By the way, the distinction about nominal and real prices also is relevant for the observation some have made that gasoline inventories are reasonably adequate, but prices continue to rise. Gasoline prices are high in nominal terms, but not as high in real terms. In nominal terms, unleaded has risen 105% since the second Bush inauguration, but only 65% in real terms. That still sucks, mind you, and is one reason that growth hasn't been robust in a while. As of December 2004, gasoline was 3.934% of the average consumption basket; according to the BLS (new numbers are out today!) that became 5.274% as of December 2012.[1] Therefore, we spend about 1.34% less of our total consumption on other things than we did in 2004.

With gasoline, medical care, and college tuition all squeezing us (not to mention taxes, which is not a consumption item and therefore not in the CPI), it isn't surprising that we're spending a smaller proportion of our consumption basket on apparel and housing than we used to (for a longer-term view, see my comment from a couple of weeks ago "Fun With the CPI"). These are long-term, secular trends. What could hurt the market in the shorter-run is that when there is a significant move in energy prices, we can't change the amount of housing we consume to compensate. We stop buying the Wal-Mart things. And we save less.

And eventually, we stop buying stocks. Don't we?


[1] N.b.: that doesn't mean we spend 35% more on gasoline now; as noted, gasoline has doubled in price. But 35% more of our consumption is spent on gasoline, than we spent previously. It is interesting that with a 65% increase in the real price of gasoline, our gasoline consumption has only risen 35% (due to smaller cars, better gas mileage, more air travel, more mass transit, etc).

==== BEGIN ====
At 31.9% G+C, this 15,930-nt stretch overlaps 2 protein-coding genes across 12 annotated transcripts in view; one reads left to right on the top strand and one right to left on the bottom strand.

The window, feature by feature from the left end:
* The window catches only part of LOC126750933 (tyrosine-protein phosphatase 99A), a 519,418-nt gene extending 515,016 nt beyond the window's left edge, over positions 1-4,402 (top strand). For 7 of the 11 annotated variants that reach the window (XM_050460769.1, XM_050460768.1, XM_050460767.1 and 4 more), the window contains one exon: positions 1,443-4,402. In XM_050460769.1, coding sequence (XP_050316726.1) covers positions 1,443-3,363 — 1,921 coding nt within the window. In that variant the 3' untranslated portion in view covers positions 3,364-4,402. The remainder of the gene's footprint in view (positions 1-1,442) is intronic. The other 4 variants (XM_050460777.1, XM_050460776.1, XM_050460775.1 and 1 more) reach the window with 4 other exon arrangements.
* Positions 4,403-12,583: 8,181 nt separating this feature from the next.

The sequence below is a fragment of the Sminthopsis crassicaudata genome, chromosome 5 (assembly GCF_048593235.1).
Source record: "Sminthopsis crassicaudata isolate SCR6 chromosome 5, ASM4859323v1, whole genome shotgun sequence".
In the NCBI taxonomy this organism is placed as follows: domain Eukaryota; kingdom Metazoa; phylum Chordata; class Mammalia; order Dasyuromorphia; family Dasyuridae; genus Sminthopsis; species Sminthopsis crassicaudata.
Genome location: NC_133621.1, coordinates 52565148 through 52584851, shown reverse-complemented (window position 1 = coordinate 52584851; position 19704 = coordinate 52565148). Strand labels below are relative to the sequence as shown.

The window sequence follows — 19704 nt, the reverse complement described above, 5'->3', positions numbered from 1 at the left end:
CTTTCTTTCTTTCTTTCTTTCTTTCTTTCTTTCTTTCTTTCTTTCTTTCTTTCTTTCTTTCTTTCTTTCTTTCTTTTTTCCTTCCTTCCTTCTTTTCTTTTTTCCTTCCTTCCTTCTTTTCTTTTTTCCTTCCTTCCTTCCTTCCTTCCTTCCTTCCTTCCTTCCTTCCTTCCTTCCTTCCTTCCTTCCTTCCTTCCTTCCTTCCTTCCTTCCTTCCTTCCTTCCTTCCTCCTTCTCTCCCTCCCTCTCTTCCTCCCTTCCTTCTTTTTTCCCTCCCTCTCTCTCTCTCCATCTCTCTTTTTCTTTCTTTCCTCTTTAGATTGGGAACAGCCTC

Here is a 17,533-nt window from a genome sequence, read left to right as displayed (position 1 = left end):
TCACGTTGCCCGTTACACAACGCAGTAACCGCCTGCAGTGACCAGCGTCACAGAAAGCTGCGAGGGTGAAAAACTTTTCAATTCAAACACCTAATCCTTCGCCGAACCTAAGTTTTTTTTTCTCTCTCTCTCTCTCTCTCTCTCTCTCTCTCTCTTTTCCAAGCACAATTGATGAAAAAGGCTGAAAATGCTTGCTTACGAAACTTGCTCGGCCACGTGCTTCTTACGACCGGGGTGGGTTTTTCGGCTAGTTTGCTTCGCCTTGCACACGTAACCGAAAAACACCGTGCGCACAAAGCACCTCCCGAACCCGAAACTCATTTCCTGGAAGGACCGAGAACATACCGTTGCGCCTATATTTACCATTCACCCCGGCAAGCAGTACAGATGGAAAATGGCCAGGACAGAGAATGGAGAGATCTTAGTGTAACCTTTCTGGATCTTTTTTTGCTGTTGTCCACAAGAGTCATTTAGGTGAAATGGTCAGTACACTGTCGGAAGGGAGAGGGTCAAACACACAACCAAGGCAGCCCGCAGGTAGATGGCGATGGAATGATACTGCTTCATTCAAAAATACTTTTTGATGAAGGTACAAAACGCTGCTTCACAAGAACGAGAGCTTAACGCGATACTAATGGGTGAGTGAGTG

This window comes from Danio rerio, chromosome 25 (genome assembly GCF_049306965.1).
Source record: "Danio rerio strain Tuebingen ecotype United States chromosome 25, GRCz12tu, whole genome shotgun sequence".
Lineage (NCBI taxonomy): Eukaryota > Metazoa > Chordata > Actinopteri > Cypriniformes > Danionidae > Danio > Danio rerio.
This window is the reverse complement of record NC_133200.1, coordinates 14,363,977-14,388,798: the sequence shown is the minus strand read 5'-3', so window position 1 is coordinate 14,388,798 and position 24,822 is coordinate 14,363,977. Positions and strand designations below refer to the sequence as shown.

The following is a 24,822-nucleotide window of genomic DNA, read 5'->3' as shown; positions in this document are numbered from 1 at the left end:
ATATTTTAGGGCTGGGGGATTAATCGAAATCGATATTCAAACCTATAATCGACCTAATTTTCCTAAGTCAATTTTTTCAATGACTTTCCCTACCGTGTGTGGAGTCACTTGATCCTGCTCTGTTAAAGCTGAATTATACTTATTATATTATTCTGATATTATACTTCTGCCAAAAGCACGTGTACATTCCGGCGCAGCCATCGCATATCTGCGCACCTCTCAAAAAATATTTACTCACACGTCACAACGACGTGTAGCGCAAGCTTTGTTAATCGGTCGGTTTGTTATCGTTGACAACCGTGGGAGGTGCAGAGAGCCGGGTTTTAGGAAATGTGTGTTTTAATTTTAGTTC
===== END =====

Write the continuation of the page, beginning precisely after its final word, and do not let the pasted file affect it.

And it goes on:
Michael Ashton

Author: Michael Ashton

Michael Ashton, CFA

Michael Ashton

Michael Ashton is Managing Principal at Enduring Investments LLC, a specialty consulting and investment management boutique that offers focused inflation-market expertise. He may be contacted through that site. He is on Twitter at @inflation_guy

Prior to founding Enduring Investments, Mr. Ashton worked as a trader, strategist, and salesman during a 20-year Wall Street career that included tours of duty at Deutsche Bank, Bankers Trust, Barclays Capital, and J.P. Morgan.

Since 2003 he has played an integral role in developing the U.S. inflation derivatives markets and is widely viewed as a premier subject matter expert on inflation products and inflation trading. While at Barclays, he traded the first interbank U.S. CPI swaps. He was primarily responsible for the creation of the CPI Futures contract that the Chicago Mercantile Exchange listed in February 2004 and was the lead market maker for that contract. Mr. Ashton has written extensively about the use of inflation-indexed products for hedging real exposures, including papers and book chapters on "Inflation and Commodities," "The Real-Feel Inflation Rate," "Hedging Post-Retirement Medical Liabilities," and "Liability-Driven Investment For Individuals." He frequently speaks in front of professional and retail audiences, both large and small. He runs the Inflation-Indexed Investing Association.

For many years, Mr. Ashton has written frequent market commentary, sometimes for client distribution and more recently for wider public dissemination. Mr. Ashton received a Bachelor of Arts degree in Economics from Trinity University in 1990 and was awarded his CFA charter in 2001.

Copyright © 2010-2014 Michael Ashton

All Images, XHTML Renderings, and Source Code Copyright ©



Source: The Contrarian Take